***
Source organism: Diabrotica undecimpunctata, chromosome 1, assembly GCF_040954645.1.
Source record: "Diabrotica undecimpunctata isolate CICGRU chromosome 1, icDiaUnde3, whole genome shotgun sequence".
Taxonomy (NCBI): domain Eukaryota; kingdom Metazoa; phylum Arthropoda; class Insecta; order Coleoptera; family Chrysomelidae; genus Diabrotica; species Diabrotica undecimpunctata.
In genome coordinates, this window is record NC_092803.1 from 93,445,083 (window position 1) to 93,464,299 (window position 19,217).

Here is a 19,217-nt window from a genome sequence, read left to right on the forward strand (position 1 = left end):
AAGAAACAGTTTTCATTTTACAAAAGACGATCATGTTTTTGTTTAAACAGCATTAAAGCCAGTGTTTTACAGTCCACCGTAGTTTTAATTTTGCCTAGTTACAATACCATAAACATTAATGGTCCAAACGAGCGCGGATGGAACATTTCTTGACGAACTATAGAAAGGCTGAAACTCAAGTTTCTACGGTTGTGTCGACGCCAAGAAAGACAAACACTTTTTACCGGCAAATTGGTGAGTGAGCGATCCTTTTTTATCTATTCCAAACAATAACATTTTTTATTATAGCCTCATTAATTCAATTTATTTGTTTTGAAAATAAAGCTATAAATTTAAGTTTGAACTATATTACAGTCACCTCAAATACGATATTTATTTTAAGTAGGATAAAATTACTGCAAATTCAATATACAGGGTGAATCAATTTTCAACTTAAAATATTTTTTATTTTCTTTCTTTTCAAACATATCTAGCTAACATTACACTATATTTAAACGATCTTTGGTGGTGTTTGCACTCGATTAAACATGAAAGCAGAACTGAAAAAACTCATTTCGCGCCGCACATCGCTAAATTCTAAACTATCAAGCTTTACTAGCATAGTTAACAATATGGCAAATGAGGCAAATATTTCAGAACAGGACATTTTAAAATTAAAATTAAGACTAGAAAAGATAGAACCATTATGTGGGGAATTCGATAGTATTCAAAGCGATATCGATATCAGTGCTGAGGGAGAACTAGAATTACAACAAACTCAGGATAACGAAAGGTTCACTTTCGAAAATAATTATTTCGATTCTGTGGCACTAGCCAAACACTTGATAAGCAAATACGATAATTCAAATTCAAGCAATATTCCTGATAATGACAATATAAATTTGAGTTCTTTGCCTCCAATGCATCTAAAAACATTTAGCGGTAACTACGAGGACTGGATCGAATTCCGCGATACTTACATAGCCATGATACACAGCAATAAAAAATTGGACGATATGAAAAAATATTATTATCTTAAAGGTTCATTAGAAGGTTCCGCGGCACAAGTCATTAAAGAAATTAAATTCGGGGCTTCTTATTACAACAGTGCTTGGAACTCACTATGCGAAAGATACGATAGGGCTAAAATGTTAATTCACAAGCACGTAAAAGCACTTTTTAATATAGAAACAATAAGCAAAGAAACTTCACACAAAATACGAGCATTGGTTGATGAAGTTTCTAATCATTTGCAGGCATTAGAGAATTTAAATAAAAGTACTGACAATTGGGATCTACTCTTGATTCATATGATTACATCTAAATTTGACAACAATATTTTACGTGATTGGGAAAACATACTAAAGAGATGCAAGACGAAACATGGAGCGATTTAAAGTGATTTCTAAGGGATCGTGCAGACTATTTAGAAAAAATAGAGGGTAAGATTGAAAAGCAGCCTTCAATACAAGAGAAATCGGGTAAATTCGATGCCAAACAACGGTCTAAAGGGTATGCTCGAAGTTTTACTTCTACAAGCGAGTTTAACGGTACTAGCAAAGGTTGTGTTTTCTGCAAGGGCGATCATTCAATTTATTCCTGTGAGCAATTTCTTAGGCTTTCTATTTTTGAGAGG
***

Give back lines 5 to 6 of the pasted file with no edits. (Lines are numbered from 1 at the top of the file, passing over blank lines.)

Here is a 19,217-nt window from a genome sequence, read left to right on the forward strand (position 1 = left end):
AAGAAACAGTTTTCATTTTACAAAAGACGATCATGTTTTTGTTTAAACAGCATTAAAGCCAGTGTTTTACAGTCCACCGTAGTTTTAATTTTGCCTAGTTACAATACCATAAACATTAATGGTCCAAACGAGCGCGGATGGAACATTTCTTGACGAACTATAGAAAGGCTGAAACTCAAGTTTCTACGGTTGTGTCGACGCCAAGAAAGACAAACACTTTTTACCGGCAAATTGGTGAGTGAGCGATCCTTTTTTATCTATTCCAAACAATAACATTTTTTATTATAGCCTCATTAATTCAATTTATTTGTTTTGAAAATAAAGCTATAAATTTAAGTTTGAACTATATTACAGTCACCTCAAATACGATATTTATTTTAAGTAGGATAAAATTACTGCAAATTCAATATACAGGGTGAATCAATTTTCAACTTAAAATATTTTTTATTTTCTTTCTTTTCAAACATATCTAGCTAACATTACACTATATTTAAACGATCTTTGGTGGTGTTTGCACTCGATTAAACATGAAAGCAGAACTGAAAAAACTCATTTCGCGCCGCACATCGCTAAATTCTAAACTATCAAGCTTTACTAGCATAGTTAACAATATGGCAAATGAGGCAAATATTTCAGAACAGGACATTTTAAAATTAAAATTAAGACTAGAAAAGATAGAACCATTATGTGGGGAATTCGATAGTATTCAAAGCGATATCGATATCAGTGCTGAGGGAGAACTAGAATTACAACAAACTCAGGATAACGAAAGGTTCACTTTCGAAAATAATTATTTCGATTCTGTGGCACTAGCCAAACACTTGATAAGCAAATACGATAATTCAAATTCAAGCAATATTCCTGATAATGACAATATAAATTTGAGTTCTTTGCCTCCAATGCATCTAAAAACATTTAGCGGTAACTACGAGGACTGGATCGAATTCCGCGATACTTACATAGCCATGATACACAGCAATAAAAAATTGGACGATATGAAAAAATATTATTATCTTAAAGGTTCATTAGAAGGTTCCGCGGCACAAGTCATTAAAGAAATTAAATTCGGGGCTTCTTATTACAACAGTGCTTGGAACTCACTATGCGAAAGATACGATAGGGCTAAAATGTTAATTCACAAGCACGTAAAAGCACTTTTTAATATAGAAACAATAAGCAAAGAAACTTCACACAAAATACGAGCATTGGTTGATGAAGTTTCTAATCATTTGCAGGCATTAGAGAATTTAAATAAAAGTACTGACAATTGGGATCTACTCTTGATTCATATGATTACATCTAAATTTGACAACAATATTTTACGTGATTGGGAAAACATACTAAAGAGATGCAAGACGAAACATGGAGCGATTTAAAGTGATTTCTAAGGGATCGTGCAGACTATTTAGAAAAAATAGAGGGTAAGATTGAAAAGCAGCCTTCAATACAAGAGAAATCGGGTAAATTCGATGCCAAACAACGGTCTAAAGGGTATGCTCGAAGTTTTACTTCTACAAGCGAGTTTAACGGTACTAGCAAAGGTTGTGTTTTCTGCAAGGGCGATCATTCAATTTATTCCTGTGAGCAATTTCTTAGGCTTTCTATTTTTGAGAGG